WILLIAM KENTRIDGE | The Head and The Load at the Johannesburg Theatre.

Written by Danijela Cook.

‘The head and the load are the troubles of the neck’, so goes the Ghanaian proverb that entitles the latest of William Kentridge’s theatrical works to arrive in Johannesburg. The Head and the Load explores the unacknowledged and largely undocumented role of Africans in the First World War. Originally workshopped in 2017 under Kentridge’s direction at the Centre of the Less Good idea , the production features musical compositions by Philip Miller and Thuthuka Sibisi, choreography by Gregory Maqoma and performances by an exceptional company. 

The piece aims to honour the forgotten histories of African porters during the war. Rather than delivering a didactic performance, The Head and the Load offers audiences a fantastical report of this history. Influenced by the Dadaist movement that emerged in the middle of the war, audiences are confronted with what often feels like a game of broken telephone; the absurd dialogue accompanied by powerful compositions by Miller & Thuthuka create an environment of true nonsense. Within this environment begins the consideration of how history is recorded and the questionable logic of omission. 

The work is nothing short of spectacular. Energy is paraded across every inch of the 50 meter long stage. The stage itself was specially constructed for the piece, positioning the performance backstage and essentially turning the theater around. This type of gambit is present through all aspects; there is no allowance for surety provided by the dialogue, staging, music or pacing. 

The performance operates dynamically through visual projections, shadowplay, movement, unique staging elements and transcendental scores. Cardboard props and projections cast monumental silhouettes of Kentridge’s quintessential marks as a backdrop. In one instance, these props are rhythmically lugged by the performers across the stage in a procession that holds the heaviness of a death march while the shadowplay reports on the archive of anonymity. This procession scene concludes the first act entitled Manifesto’s. These punchy moments are juxtaposed with, or perhaps interrupted by, the absurd pageantry that is derivative of Dadaism.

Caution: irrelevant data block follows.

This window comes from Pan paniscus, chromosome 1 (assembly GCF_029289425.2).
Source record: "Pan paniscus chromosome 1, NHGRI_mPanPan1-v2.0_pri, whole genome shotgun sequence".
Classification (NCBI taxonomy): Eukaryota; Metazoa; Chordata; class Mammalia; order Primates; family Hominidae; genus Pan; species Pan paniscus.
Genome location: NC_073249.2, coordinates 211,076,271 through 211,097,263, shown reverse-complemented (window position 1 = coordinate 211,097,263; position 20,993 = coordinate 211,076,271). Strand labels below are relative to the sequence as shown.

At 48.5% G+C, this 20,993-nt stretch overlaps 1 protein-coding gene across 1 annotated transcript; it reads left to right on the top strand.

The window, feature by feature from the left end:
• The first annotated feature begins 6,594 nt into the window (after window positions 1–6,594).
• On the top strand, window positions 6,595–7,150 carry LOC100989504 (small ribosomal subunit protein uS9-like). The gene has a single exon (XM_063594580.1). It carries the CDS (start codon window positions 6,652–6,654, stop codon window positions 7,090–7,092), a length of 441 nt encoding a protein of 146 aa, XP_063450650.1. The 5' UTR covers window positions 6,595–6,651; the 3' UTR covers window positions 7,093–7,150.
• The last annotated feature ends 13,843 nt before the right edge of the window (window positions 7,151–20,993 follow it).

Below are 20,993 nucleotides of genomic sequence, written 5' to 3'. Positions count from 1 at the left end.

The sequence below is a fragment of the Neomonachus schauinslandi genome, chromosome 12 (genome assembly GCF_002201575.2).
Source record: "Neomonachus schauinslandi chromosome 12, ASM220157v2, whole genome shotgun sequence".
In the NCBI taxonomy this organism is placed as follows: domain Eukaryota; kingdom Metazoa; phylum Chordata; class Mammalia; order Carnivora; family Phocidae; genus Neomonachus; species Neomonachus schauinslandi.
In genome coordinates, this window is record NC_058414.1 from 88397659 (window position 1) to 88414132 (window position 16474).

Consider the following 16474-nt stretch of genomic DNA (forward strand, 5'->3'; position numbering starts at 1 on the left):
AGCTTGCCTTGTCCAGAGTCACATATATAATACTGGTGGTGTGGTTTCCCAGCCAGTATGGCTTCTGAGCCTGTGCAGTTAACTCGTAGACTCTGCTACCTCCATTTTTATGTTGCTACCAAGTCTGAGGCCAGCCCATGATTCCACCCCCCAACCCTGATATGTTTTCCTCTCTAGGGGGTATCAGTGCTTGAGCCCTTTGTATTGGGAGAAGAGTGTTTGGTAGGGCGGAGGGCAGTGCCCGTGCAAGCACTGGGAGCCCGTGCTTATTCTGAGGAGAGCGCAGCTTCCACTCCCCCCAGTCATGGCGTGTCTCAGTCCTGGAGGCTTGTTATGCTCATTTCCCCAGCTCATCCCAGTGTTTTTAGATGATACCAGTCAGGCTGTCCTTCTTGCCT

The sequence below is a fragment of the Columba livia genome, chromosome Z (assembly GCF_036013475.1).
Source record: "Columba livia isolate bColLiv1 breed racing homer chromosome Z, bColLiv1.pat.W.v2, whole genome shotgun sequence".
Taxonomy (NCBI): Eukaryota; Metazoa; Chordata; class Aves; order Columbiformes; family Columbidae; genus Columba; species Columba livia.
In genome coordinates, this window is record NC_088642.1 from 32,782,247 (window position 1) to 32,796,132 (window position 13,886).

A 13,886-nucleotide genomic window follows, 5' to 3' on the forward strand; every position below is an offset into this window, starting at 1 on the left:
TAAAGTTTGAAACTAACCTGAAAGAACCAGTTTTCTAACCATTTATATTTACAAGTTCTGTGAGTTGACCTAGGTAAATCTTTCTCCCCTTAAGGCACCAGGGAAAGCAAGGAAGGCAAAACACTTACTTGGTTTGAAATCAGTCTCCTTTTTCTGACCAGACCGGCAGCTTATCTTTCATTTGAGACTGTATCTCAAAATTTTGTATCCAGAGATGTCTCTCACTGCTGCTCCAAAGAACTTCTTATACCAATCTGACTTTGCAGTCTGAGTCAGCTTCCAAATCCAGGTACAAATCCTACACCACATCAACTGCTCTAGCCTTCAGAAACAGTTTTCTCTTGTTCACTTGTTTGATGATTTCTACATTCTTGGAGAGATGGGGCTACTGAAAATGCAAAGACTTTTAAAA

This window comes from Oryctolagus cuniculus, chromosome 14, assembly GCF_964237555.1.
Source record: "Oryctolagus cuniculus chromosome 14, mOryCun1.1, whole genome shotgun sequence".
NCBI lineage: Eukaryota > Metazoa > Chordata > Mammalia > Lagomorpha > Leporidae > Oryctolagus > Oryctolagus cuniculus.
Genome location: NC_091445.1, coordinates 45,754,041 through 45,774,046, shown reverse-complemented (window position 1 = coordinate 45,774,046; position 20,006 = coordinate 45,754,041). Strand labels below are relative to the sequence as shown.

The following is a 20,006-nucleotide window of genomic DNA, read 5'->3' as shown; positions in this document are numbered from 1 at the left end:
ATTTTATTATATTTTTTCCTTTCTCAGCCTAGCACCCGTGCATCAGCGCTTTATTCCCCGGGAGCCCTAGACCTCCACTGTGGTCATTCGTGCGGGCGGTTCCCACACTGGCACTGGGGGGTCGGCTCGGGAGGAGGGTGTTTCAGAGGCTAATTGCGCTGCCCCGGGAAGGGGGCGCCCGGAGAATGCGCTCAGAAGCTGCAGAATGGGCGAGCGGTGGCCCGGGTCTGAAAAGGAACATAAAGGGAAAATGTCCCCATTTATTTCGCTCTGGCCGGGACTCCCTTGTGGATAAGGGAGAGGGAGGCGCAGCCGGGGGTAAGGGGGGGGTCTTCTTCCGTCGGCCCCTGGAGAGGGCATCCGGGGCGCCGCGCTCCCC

The use of fragmented and nonsensical dialogue is integral to the theme of the work as it questions how we’ve learnt to understand and communicate our histories. What comes to mind is the sequences of babbled mimicry between the three military figures, one of them being the frenchman caricature. The audience laughs along as the characters go back and forth, mocking each other’s made up words and adding on as they go along, displaying their sheer conceit – presumably a parody of the Berlin conference.

 Kentridge states that: It is about historical incomprehension (and inaudibility and invisibility). The colonial logic towards the black participants could be summed up: ‘Lest their actions merit recognition, their deeds must not be recorded. It is about historical incomprehension (and inaudibility and invisibility). The Head & the Load aims to recognise and record.   

What a pleasure to have such a moving piece of theatre brought back to the continent; here to share our history with each other and release the burdens of the past.

The Head and the Load ran from the 21st of April-6th of May 2023. Browse our collection of expositions of the wonderful work of William Kentridge here: